Monday, October 31, 2011

Another plea for consistency

Eric Carpenter wrote a great post dealing with the idea of consistency in hermeneutics, A Pilgrim's Progress: Why Believer's Baptism?. Eric addresses one of my personal challenges and something I think needs far more attention in the church: consistency when interpreting and applying the Bible. As Eric points out, many of us are pretty inconsistent about how we interpret and apply what we read in the Bible.

Personlly, I hold to believer's baptism because that is what we see in scripture. I also hold to the other above things for the same reason.

What I'm begging the church for is consistency. We need to treat the biblical model fairly and consistently. Picking and choosing what makes us feel comfortable is simply not a fair way to handle the bible.
The reason I hold to believer’s baptism is the same as Eric: it is what we see demonstrated and commanded in Scripture and further it is the only position that is consistent with the change to the way God deals with His people under the New Covenant. This is the same reason my wife covers her head and that I choose to educate my children at home and that I hold to the doctrines of grace. Where I find myself struggling is when I see what Scripture teaches and yet kick against the goads because it runs contrary to my traditions. The use of the sword by Christians is a perfect example. The Bible is painfully clear on this issue. Christians are to seek to live peaceably with all people but that runs smack dab into our Western tradition of asking God to bless our troops while they are killing the enemies of the state we were placed in and the exaltation of military service by so many in the church. It has been a hard road for me and one that often is lonely but that is the price for trying to be faithful and consistent in interpreting and applying the Bible. The Bible is not a 21st century morality manual, it is a ancient document that depicts a radical change in life for those redeemed by the blood of the Lamb, a radical way of life that is going to cause friction with the world.

If we say we love Jesus and want to conform ourselves to Him by studying the revealed will of God in the Bible and applying it in our lives, we must seek to do so consistently. We are so often guilty of picking and choosing, taking one portion of Scripture as a hill to die on but then taking another portion of Scripture and relegating it to the culture of the day. Sometimes we do this within the same chapter of Scripture! Baptism, infant or believer’s only. Election and predestination or “free will”. Congregational or Presbyterian or Episcopal church government. Pre, post or amillenial. On and on.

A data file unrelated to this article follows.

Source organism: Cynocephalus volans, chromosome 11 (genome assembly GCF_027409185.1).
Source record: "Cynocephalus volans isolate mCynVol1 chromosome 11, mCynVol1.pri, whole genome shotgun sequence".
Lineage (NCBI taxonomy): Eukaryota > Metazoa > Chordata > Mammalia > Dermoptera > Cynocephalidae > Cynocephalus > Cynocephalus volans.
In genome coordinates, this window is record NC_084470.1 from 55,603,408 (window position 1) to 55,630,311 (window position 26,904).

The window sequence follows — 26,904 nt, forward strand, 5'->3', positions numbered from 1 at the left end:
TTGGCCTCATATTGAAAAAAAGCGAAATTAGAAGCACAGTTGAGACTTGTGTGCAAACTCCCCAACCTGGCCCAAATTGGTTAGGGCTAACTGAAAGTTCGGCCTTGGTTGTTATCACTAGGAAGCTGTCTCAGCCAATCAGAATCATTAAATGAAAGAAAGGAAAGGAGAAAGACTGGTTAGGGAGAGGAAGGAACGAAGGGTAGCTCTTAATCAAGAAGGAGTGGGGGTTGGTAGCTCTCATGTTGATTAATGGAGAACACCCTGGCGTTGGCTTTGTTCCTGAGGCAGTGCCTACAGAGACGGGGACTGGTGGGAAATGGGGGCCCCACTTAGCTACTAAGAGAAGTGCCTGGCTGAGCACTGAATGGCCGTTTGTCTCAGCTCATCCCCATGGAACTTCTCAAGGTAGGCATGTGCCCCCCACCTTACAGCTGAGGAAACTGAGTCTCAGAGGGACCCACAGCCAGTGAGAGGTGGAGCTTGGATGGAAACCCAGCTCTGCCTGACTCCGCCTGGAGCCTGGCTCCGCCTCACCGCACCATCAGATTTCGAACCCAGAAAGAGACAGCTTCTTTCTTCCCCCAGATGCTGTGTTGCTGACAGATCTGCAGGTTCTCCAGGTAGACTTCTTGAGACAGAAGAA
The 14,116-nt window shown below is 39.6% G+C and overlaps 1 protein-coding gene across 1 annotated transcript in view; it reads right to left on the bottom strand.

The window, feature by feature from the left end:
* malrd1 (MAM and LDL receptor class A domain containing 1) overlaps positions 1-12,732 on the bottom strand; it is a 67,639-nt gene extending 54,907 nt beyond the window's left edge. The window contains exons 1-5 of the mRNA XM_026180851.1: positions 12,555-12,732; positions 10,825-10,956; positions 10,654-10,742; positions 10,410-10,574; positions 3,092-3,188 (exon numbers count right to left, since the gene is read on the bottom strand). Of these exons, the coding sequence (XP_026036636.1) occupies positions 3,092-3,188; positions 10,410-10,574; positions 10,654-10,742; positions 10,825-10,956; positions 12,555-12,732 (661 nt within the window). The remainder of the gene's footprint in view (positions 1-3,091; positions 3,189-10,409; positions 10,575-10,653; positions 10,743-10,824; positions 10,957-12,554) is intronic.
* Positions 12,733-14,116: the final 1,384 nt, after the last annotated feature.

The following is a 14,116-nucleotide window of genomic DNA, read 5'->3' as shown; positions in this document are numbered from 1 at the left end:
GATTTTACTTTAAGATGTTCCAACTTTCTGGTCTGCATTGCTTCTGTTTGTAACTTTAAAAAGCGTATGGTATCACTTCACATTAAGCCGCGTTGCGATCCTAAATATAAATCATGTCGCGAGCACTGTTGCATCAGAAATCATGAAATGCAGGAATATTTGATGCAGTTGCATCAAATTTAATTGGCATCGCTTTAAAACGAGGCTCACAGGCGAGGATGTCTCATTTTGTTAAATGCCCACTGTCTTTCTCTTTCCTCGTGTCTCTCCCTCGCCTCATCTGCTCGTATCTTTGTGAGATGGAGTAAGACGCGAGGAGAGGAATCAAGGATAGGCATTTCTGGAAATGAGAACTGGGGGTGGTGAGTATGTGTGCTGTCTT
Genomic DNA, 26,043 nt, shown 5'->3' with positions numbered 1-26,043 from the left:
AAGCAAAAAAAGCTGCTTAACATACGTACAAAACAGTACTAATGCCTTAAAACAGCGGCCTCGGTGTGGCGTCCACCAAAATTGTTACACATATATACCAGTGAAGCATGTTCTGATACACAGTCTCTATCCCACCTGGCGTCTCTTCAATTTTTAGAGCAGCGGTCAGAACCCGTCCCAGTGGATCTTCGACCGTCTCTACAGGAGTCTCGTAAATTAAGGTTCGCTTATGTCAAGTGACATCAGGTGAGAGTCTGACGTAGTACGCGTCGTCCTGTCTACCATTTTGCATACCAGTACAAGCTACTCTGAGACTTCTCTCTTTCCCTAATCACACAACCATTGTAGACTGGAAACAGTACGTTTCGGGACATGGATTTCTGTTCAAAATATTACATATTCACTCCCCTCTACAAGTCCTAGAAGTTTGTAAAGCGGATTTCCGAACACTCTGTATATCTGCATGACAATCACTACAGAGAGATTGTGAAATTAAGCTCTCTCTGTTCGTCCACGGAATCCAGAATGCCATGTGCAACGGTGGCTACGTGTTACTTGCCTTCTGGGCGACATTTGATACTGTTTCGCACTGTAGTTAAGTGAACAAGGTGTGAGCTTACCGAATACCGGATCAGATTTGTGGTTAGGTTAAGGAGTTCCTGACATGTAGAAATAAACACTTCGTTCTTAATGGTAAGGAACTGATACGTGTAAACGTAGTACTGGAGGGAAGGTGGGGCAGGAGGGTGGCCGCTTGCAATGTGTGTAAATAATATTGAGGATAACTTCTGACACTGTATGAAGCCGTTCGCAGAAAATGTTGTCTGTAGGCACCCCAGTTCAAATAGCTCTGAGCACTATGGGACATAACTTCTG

Being consistent is pretty difficult because we are often blind to those areas of Scripture where we are less than consistent. No one that I know of is proudly proclaiming how inconsistent they are in interpreting Scripture! This is why an individualistic hermeneutic is dangerous (2 Peter 1:20). Unfortunately the “solution” typically put forth in the church as a defense against heresy and error is an “expert hermeneutic” where one man, usually the pastor who has a seminary degree, is given virtually all of the interpretive authority in a local church so that each local church functions under a very narrowly focused hermeneutic lens. That is just as dangerous as an “every man for himself” hermeneutic because this is a breeding ground for inconsistency and often heresy.

This is where a community hermeneutic comes into play. When all of the brothers in a local assembly are engaged in the teaching and interpretation of Scripture rather than just one man it is far more likely that a consistent hermeneutic will appear. A Southern Baptist pastor trained in a Southern Baptist seminary and ministering to a Southern Baptists congregation (as his job no less) is likely to produce a Southern Baptist hermeneutic and no one is going to question it. If an individual does come to a different interpretation, they will more than likely just leave that church because they don’t really have a say in the interpretation of Scripture unless they are the pastor or perhaps one of the elders/deacons. I think we fear letting people say the wrong thing or ask the wrong question so we restrict the conversation.

Brothers, we must constantly strive for consistency and be willing to lay it all on the table, all of our presuppositions and traditions and pet peeves. When we hold back one area, one tradition, one favorite or culturally popular doctrine we are being unfaithful in our interpretation. The Body of Christ must not fear itself. We who are born-again believers in Christ all have the indwelling presence of the Holy Spirit and that is the best teacher any of us can have.

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